Part of the Worldwide Bosch Group, Worcester has been a UK market leader in domestic boilers since 1962. To help maintain this position, company managers regularly come together to strategically focus on how to keep the creative temperature turned up in a rapidly changing world.

Adopting a holistic approach, DCD were invited to one such annual congress, to which senior leaders from across the global reach of the organisation had been invited. The conference set itself the challenge of concentrating on:

  • igniting true workforce empowerment,
  • a commitment to action
  • and a sustainable sense of urgency.

Working collectively to share their thoughts and feelings on how best to fuel this cultural shift, participants cooperated in teams to think ‘Blue Ocean’ and navigate the company into uncharted waters and new opportunities.

DCD’s task was to help anchor their combined contributions, fixing markers so that the ideas were not lost as the teams pressed forward with their plans. Painted in real time alongside the event’s activities, these ‘big picture’ ideals helped reintegrate the group as they returned from workshops, breaks and presentations; aligning shared values and aspirations as well as offering unique insights that were rich in meaning.

Driving creativity

One of the classic benefits of working with visual metaphors that are graphically facilitated, is the way in which the creation of an image sparks imaginations and builds an evolving and expanding awareness of the subject and the associated possibilities. By way of an example, the carefully constructed metaphor of the Meshed Cogs, which has its own embedded meaning, led the group to create the WB40 concept of ‘targeted intervention’. Here the amended WD to WB stands for Worcester Bosch 40. Providing small amounts of intensive leader lubrication at strategic points, the aim was to clear blockages and keep things moving. With a focus on reducing ‘time taken’, these short bursts of input looked to compress meetings and tighten deadlines. Using the benchmark of reducing 1-hour meetings to 40 minutes (putting the 40 in WB40), the guiding principle was to reduce by a third the time spent on all ‘sticking points’.

The targeted application of the WB40 was also looking to inject enthusiasm, not only by intensifying resource fluidity and directed management input, but by also applying the same quick fire approach to recognising best practice. By deliberately focusing in on quicker ways to identify and acknowledge positive achievements, the aim was to promote ‘real time rewarding’ that ‘sync’ success to the specific behaviour, regardless of its size or position within the organisation’s workflow.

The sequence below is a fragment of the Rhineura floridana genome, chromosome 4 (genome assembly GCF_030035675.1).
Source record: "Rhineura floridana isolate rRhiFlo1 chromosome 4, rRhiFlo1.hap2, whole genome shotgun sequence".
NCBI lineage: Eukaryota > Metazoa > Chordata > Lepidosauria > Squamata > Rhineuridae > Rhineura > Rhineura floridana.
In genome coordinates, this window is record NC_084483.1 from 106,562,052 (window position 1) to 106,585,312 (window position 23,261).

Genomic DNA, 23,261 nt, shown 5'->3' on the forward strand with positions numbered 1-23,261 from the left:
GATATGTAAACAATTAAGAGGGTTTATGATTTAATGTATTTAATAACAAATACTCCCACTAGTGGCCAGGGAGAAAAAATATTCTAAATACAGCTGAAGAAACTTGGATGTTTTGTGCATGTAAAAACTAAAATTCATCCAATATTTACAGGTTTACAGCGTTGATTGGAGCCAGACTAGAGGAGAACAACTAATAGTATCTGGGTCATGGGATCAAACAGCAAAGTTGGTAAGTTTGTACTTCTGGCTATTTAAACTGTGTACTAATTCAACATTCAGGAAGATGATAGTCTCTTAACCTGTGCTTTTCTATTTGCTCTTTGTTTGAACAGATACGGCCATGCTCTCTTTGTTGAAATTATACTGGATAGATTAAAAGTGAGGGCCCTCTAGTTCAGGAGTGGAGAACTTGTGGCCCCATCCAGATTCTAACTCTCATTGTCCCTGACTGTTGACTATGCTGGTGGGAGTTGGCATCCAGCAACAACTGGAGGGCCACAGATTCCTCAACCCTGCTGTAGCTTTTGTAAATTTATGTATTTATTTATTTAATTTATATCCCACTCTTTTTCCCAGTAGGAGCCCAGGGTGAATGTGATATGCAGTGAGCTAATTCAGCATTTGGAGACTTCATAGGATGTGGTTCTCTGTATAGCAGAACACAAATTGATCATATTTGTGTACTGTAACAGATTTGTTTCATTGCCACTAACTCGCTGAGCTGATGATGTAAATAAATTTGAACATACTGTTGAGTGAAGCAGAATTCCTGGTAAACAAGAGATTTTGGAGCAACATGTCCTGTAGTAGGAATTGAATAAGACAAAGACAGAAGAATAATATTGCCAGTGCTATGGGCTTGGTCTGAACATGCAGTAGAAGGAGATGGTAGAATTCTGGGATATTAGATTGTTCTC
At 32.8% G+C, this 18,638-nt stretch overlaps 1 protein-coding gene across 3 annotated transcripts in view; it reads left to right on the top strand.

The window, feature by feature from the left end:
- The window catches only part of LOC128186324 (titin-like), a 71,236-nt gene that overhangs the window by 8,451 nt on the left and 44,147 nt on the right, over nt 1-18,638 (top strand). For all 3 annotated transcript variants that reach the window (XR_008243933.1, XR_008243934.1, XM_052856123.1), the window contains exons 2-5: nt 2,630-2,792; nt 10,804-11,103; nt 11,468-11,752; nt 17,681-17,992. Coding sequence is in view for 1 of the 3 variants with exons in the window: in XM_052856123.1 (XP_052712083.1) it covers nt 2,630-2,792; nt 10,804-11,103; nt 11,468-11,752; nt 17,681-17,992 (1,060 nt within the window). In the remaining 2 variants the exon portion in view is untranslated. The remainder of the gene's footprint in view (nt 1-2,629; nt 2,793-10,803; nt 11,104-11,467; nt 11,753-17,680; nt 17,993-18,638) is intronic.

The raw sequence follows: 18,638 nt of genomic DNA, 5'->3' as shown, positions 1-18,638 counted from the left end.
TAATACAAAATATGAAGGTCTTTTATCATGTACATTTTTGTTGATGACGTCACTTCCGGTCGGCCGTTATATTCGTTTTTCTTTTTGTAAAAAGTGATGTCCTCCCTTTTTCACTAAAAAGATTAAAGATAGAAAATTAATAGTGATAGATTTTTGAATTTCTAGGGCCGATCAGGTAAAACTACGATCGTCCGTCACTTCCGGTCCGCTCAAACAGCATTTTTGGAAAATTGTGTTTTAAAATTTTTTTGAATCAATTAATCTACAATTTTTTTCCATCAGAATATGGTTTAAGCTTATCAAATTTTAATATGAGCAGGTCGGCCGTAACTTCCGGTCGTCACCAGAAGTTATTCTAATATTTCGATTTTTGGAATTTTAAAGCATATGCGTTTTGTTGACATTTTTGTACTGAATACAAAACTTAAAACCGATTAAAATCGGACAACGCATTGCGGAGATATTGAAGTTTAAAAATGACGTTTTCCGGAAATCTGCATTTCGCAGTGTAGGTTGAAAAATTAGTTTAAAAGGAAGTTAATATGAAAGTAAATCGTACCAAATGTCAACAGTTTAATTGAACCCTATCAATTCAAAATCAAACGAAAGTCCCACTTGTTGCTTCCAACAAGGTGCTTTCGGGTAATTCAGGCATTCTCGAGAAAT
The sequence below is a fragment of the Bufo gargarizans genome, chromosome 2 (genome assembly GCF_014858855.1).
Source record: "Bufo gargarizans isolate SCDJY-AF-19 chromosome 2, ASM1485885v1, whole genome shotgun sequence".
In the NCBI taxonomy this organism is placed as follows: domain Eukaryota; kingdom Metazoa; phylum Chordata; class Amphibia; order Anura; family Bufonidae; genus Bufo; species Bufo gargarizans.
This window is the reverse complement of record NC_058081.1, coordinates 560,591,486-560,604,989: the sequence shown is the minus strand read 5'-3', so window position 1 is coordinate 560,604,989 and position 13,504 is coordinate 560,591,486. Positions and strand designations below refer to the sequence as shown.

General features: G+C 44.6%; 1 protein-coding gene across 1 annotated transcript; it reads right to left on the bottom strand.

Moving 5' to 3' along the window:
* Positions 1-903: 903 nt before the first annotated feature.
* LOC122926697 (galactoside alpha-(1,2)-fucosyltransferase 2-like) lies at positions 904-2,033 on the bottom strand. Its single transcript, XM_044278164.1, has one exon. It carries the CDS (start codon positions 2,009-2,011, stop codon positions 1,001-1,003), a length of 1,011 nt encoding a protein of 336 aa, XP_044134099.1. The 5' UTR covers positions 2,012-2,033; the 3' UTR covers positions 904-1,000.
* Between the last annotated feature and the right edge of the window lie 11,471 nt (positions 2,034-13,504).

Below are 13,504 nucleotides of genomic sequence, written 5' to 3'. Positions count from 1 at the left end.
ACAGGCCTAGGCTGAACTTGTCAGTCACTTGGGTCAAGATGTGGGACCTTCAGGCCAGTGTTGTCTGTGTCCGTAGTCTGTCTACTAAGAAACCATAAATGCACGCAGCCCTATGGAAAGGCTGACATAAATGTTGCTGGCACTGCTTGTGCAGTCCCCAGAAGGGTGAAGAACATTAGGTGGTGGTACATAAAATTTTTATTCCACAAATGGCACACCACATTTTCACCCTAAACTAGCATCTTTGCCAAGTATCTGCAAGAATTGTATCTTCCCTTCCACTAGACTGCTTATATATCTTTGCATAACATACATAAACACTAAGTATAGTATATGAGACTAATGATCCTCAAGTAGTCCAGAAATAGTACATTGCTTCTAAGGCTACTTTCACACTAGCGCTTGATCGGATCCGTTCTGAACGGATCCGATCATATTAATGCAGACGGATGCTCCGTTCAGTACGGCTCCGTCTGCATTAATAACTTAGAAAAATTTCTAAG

Having heightened both the sense of urgency and immediacy, their final objective was to appreciate the well oiled machine’s periods of faultless running, by being more reflective, working in a proactive way to avoid where possible future system breakdowns. Putting back the D from the original WD40 analogy to stand for ‘well done’.

Multi-layered in symbolic connotations, metaphorical images become a form of creative constraint that forces groups to come up with evocative ways of making their case and combining different ideas. Constraints can seem like the last thing anyone would want for a project, but countless examples show that they can actually be beneficial when it comes to innovation. What the creation of shared images does is naturally impose an inferred order with its own internal logic. Without being told do so the participants intuitively find ways of expanding, morphing and playing with what they have committed to, building solutions that chain together in ways that makes sense to the group. This is important because when groups originate these playful figures of speech, enjoying each others inspired input, they ‘get it’, they bodily understand what they are trying to achieve and how they are going to get there. Here at DCD we believe information is useful but until it is owned and assimilated it is not truly meaningful. When groups co-create a narrative the connections become more significant, more tangible, easier to ‘wrap your head around’ and make use of in the real world.

Another interesting phenomenon to occur within BIG Picture events is the way in which themes naturally appear for the audience. Dominant within Worcester Bosch’s graphic record is the number of Hands that can be seen entering the frame, to offer support and assistance. For the group, this unintended symbolism captured the mood of the event; echoing the readiness of all those involved to actively take part and contribute to improving and extending the reach of Worcester Bosch in the years ahead.


Then why not…

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